Copyright should not be placed above citizens’ fundamental rights to privacy, security, presumption of innocence, effective judicial protection and freedom of expression.
Suspension of fundamental rights is and must remain an exclusive competence of judges. This blueprint, contrary to the provisions of Article 20.5 of the Spanish Constitution, places in the hands of the executive the power to keep Spanish citizens from accessing certain websites.
The proposed laws would create legal uncertainty across Spanish IT companies, damaging one of the few areas of development and future of our economy, hindering the creation of startups, introducing barriers to competition and slowing down its international projection.
The proposed laws threaten creativity and hinder cultural development. The Internet and new technologies have democratized the creation and publication of all types of content, which no longer depends on an old small industry but on multiple and different sources.
Authors, like all workers, are entitled to live out of their creative ideas, business models and activities linked to their creations. Trying to hold an obsolete industry with legislative changes is neither fair nor realistic. If their business model was based on controlling copies of any creation and this is not possible any more on the Internet, they should look for a new business model.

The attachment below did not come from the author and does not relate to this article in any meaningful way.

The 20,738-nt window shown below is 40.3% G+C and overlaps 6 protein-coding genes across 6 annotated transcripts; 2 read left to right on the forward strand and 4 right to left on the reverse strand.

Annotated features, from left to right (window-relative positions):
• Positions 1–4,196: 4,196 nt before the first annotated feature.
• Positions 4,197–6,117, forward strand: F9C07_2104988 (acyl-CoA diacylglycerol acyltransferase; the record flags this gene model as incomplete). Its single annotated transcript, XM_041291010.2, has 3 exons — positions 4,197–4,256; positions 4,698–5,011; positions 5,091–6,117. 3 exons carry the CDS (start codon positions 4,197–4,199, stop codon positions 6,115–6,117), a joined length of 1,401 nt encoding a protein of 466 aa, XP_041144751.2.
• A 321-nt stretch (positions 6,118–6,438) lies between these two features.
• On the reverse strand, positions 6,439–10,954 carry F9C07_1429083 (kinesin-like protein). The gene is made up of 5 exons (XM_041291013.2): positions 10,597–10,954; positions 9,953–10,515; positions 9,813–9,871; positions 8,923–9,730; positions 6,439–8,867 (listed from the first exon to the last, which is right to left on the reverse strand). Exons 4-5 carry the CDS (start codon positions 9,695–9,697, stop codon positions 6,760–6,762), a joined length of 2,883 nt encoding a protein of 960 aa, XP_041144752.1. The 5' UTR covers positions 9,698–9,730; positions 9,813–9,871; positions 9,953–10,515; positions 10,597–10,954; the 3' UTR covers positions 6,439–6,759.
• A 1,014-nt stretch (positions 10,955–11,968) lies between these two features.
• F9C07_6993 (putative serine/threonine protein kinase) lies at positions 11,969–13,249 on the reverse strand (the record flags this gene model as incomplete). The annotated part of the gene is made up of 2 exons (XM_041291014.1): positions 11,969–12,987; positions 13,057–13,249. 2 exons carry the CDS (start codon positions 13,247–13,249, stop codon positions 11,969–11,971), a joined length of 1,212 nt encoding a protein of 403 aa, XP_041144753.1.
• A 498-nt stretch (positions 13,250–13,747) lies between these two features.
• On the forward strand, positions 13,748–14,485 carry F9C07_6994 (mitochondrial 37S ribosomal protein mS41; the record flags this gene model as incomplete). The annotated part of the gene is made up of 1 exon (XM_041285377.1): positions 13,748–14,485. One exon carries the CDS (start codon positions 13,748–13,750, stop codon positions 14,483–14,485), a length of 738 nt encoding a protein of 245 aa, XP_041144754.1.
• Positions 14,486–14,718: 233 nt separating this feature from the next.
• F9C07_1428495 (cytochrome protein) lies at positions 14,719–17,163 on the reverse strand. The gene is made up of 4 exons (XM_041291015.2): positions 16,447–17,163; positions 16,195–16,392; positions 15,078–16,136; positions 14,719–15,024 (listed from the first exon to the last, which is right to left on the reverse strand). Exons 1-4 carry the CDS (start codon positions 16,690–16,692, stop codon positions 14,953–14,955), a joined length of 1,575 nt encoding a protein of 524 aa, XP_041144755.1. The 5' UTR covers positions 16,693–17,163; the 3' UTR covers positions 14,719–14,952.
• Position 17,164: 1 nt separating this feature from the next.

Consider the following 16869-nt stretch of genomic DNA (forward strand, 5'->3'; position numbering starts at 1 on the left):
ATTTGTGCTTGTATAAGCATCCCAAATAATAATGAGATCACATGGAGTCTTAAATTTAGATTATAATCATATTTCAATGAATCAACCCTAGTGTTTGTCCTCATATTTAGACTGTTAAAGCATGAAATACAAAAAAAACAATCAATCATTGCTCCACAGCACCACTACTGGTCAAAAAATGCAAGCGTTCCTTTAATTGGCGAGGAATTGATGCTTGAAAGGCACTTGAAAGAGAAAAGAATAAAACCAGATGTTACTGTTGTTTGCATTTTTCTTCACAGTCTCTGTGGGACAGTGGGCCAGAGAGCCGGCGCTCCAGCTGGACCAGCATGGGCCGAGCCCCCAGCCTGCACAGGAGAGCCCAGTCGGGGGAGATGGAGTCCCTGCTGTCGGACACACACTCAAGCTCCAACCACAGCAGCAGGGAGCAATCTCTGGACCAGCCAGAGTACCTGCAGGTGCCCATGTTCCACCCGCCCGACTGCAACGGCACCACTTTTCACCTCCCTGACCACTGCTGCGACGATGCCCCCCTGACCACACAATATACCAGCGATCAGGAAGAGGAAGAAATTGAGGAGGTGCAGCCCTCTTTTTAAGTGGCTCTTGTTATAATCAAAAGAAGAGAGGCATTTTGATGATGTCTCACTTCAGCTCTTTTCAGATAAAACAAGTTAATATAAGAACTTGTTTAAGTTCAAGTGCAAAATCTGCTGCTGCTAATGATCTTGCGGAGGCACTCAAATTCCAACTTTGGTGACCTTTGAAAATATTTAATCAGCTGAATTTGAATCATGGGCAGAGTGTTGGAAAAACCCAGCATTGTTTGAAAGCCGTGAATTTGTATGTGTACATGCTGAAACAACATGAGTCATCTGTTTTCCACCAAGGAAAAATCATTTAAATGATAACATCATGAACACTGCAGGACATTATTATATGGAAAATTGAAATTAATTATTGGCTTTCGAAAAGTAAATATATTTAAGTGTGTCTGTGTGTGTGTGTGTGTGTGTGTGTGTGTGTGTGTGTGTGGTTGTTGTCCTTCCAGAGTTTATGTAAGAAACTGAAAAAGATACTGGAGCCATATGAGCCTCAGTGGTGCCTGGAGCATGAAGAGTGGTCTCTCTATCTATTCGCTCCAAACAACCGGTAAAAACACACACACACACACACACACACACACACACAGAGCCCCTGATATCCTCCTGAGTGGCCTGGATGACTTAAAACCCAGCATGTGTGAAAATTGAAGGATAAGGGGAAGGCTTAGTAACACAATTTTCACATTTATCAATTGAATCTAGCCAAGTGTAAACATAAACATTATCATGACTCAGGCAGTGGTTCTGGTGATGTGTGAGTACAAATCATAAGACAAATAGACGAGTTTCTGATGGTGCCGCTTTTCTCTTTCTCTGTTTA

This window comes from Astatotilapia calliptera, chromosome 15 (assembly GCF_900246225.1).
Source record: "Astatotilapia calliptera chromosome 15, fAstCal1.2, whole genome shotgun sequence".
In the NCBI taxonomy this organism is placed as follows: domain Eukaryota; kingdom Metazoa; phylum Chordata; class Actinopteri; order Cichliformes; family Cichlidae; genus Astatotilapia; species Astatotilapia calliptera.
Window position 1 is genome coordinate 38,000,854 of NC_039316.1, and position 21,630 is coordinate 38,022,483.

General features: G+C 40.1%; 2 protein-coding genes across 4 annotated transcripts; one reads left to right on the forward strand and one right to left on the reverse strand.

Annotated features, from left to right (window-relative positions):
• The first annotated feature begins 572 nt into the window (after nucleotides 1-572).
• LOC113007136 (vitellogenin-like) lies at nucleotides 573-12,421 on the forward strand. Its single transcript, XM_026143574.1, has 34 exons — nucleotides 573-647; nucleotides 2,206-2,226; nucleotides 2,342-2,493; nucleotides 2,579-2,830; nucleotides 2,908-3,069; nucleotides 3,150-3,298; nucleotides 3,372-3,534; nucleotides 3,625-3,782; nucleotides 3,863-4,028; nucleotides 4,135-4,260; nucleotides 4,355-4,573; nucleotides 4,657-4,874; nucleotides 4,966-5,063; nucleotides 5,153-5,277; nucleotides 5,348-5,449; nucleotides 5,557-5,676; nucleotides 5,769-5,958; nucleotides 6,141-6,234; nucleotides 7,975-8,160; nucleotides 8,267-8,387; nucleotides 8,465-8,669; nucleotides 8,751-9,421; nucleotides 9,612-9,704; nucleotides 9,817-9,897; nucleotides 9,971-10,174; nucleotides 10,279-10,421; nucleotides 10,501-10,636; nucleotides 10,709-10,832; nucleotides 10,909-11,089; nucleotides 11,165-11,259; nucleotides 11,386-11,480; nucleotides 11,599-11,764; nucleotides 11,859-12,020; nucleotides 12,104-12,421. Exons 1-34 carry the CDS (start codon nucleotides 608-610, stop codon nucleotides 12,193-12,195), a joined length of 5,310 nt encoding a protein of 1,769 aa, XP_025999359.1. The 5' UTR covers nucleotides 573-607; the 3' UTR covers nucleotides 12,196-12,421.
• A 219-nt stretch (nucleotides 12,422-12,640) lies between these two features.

We believe that cultural industries need modern, effective, credible and affordable alternatives to survive. They also need to adapt to new social practices.
The Internet should be free and not have any interference from groups that seek to perpetuate obsolete business models and stop the free flow of human knowledge.
We ask the Government to guarantee net neutrality in Spain, as it will act as a framework in which a sustainable economy may develop.
We propose a real reform of intellectual property rights in order to ensure a society of knowledge, promote the public domain and limit abuses from copyright organizations.
In a democracy, laws and their amendments should only be adopted after a timely public debate and consultation with all involved parties. Legislative changes affecting fundamental rights can only be made in a Constitutional law.